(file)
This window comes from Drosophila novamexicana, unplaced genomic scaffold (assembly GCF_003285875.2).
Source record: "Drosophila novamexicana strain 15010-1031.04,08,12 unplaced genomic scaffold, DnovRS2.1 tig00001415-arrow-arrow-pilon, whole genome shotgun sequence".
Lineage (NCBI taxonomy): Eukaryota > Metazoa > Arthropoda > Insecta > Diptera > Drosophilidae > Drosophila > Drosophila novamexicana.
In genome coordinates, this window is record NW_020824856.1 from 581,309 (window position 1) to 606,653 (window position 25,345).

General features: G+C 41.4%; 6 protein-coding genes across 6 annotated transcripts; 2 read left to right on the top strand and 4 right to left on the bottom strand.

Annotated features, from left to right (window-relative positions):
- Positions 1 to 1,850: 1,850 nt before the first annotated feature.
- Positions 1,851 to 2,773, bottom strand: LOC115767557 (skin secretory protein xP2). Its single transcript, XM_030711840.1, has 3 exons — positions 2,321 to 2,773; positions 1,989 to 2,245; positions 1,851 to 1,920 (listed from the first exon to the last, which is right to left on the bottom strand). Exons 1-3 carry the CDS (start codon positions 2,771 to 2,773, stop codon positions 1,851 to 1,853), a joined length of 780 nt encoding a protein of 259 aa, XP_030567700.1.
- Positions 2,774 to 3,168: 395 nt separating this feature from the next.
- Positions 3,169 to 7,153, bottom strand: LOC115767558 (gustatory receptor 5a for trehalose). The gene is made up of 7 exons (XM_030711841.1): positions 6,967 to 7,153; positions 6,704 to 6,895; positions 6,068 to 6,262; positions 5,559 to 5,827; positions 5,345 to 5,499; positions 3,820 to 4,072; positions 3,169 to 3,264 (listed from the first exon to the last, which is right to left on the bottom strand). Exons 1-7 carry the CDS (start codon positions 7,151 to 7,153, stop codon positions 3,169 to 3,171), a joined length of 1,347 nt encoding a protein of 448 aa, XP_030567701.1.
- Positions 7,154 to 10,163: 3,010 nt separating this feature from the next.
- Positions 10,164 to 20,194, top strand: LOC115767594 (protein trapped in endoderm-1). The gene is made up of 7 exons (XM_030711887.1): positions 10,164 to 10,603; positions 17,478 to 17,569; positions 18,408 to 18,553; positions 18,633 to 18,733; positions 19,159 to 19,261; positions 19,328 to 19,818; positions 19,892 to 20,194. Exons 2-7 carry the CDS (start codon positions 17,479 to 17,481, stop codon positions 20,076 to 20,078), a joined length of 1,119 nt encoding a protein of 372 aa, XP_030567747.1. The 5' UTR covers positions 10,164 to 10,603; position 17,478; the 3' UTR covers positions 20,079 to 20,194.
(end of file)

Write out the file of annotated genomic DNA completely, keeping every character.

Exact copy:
This window comes from Drosophila novamexicana, unplaced genomic scaffold (assembly GCF_003285875.2).
Source record: "Drosophila novamexicana strain 15010-1031.04,08,12 unplaced genomic scaffold, DnovRS2.1 tig00001415-arrow-arrow-pilon, whole genome shotgun sequence".
Lineage (NCBI taxonomy): Eukaryota > Metazoa > Arthropoda > Insecta > Diptera > Drosophilidae > Drosophila > Drosophila novamexicana.
In genome coordinates, this window is record NW_020824856.1 from 581,309 (window position 1) to 606,653 (window position 25,345).

General features: G+C 41.4%; 6 protein-coding genes across 6 annotated transcripts; 2 read left to right on the top strand and 4 right to left on the bottom strand.

Annotated features, from left to right (window-relative positions):
- Positions 1 to 1,850: 1,850 nt before the first annotated feature.
- Positions 1,851 to 2,773, bottom strand: LOC115767557 (skin secretory protein xP2). Its single transcript, XM_030711840.1, has 3 exons — positions 2,321 to 2,773; positions 1,989 to 2,245; positions 1,851 to 1,920 (listed from the first exon to the last, which is right to left on the bottom strand). Exons 1-3 carry the CDS (start codon positions 2,771 to 2,773, stop codon positions 1,851 to 1,853), a joined length of 780 nt encoding a protein of 259 aa, XP_030567700.1.
- Positions 2,774 to 3,168: 395 nt separating this feature from the next.
- Positions 3,169 to 7,153, bottom strand: LOC115767558 (gustatory receptor 5a for trehalose). The gene is made up of 7 exons (XM_030711841.1): positions 6,967 to 7,153; positions 6,704 to 6,895; positions 6,068 to 6,262; positions 5,559 to 5,827; positions 5,345 to 5,499; positions 3,820 to 4,072; positions 3,169 to 3,264 (listed from the first exon to the last, which is right to left on the bottom strand). Exons 1-7 carry the CDS (start codon positions 7,151 to 7,153, stop codon positions 3,169 to 3,171), a joined length of 1,347 nt encoding a protein of 448 aa, XP_030567701.1.
- Positions 7,154 to 10,163: 3,010 nt separating this feature from the next.
- Positions 10,164 to 20,194, top strand: LOC115767594 (protein trapped in endoderm-1). The gene is made up of 7 exons (XM_030711887.1): positions 10,164 to 10,603; positions 17,478 to 17,569; positions 18,408 to 18,553; positions 18,633 to 18,733; positions 19,159 to 19,261; positions 19,328 to 19,818; positions 19,892 to 20,194. Exons 2-7 carry the CDS (start codon positions 17,479 to 17,481, stop codon positions 20,076 to 20,078), a joined length of 1,119 nt encoding a protein of 372 aa, XP_030567747.1. The 5' UTR covers positions 10,164 to 10,603; position 17,478; the 3' UTR covers positions 20,079 to 20,194.